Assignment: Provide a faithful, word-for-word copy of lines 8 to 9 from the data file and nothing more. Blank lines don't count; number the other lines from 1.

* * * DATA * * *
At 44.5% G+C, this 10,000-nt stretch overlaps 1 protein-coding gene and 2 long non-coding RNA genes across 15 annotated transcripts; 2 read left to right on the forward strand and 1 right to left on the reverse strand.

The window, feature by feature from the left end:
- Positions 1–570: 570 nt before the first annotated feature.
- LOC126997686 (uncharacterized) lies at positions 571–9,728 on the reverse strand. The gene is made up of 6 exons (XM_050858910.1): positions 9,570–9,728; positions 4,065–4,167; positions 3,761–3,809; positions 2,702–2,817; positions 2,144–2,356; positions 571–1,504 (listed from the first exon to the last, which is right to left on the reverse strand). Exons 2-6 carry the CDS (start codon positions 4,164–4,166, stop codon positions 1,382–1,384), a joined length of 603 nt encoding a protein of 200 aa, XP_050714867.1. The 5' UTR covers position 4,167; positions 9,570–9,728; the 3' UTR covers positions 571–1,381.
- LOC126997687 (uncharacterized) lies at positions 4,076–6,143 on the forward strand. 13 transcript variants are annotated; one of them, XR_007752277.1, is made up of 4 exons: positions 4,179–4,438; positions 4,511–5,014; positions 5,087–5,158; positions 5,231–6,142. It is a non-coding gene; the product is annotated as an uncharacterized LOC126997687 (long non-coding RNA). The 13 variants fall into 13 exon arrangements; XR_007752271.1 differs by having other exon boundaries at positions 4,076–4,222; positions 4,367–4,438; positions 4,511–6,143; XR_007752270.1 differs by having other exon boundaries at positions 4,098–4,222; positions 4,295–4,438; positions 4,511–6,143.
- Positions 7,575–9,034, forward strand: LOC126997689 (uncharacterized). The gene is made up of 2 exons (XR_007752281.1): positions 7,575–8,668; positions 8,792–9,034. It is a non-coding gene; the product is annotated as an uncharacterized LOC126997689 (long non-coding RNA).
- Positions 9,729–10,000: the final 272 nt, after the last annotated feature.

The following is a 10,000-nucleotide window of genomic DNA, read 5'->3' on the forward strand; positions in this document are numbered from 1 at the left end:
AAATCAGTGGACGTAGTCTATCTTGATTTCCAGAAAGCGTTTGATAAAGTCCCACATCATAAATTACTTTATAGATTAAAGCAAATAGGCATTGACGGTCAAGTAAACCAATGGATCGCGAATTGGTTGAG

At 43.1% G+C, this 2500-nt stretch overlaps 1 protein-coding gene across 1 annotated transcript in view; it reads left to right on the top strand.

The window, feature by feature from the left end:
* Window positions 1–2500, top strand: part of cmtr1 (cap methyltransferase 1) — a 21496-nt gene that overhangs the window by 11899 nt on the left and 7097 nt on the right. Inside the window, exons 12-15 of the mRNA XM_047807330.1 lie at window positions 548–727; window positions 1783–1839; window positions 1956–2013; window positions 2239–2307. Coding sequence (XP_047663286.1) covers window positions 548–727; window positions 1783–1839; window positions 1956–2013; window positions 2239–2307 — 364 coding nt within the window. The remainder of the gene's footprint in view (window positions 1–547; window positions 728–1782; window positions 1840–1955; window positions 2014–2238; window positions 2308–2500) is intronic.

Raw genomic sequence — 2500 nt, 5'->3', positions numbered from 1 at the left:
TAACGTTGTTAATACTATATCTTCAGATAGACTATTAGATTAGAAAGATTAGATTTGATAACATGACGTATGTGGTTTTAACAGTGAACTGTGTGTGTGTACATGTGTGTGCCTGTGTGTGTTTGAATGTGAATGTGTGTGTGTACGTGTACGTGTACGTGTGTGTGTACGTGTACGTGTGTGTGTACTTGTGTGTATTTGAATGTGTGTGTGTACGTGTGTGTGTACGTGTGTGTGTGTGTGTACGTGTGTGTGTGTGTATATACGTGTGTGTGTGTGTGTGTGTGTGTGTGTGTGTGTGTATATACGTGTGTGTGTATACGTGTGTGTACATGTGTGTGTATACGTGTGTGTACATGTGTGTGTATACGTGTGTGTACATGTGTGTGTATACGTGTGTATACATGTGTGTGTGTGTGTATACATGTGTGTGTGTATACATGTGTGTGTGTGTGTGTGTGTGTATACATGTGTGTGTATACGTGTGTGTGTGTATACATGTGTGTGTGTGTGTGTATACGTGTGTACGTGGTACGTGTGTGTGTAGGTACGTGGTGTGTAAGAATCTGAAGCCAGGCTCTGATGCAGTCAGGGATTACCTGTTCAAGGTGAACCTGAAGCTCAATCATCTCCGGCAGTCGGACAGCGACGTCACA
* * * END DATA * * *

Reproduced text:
The following is a 10,000-nucleotide window of genomic DNA, read 5'->3' on the forward strand; positions in this document are numbered from 1 at the left end:
AAATCAGTGGACGTAGTCTATCTTGATTTCCAGAAAGCGTTTGATAAAGTCCCACATCATAAATTACTTTATAGATTAAAGCAAATAGGCATTGACGGTCAAGTAAACCAATGGATCGCGAATTGGTTGAG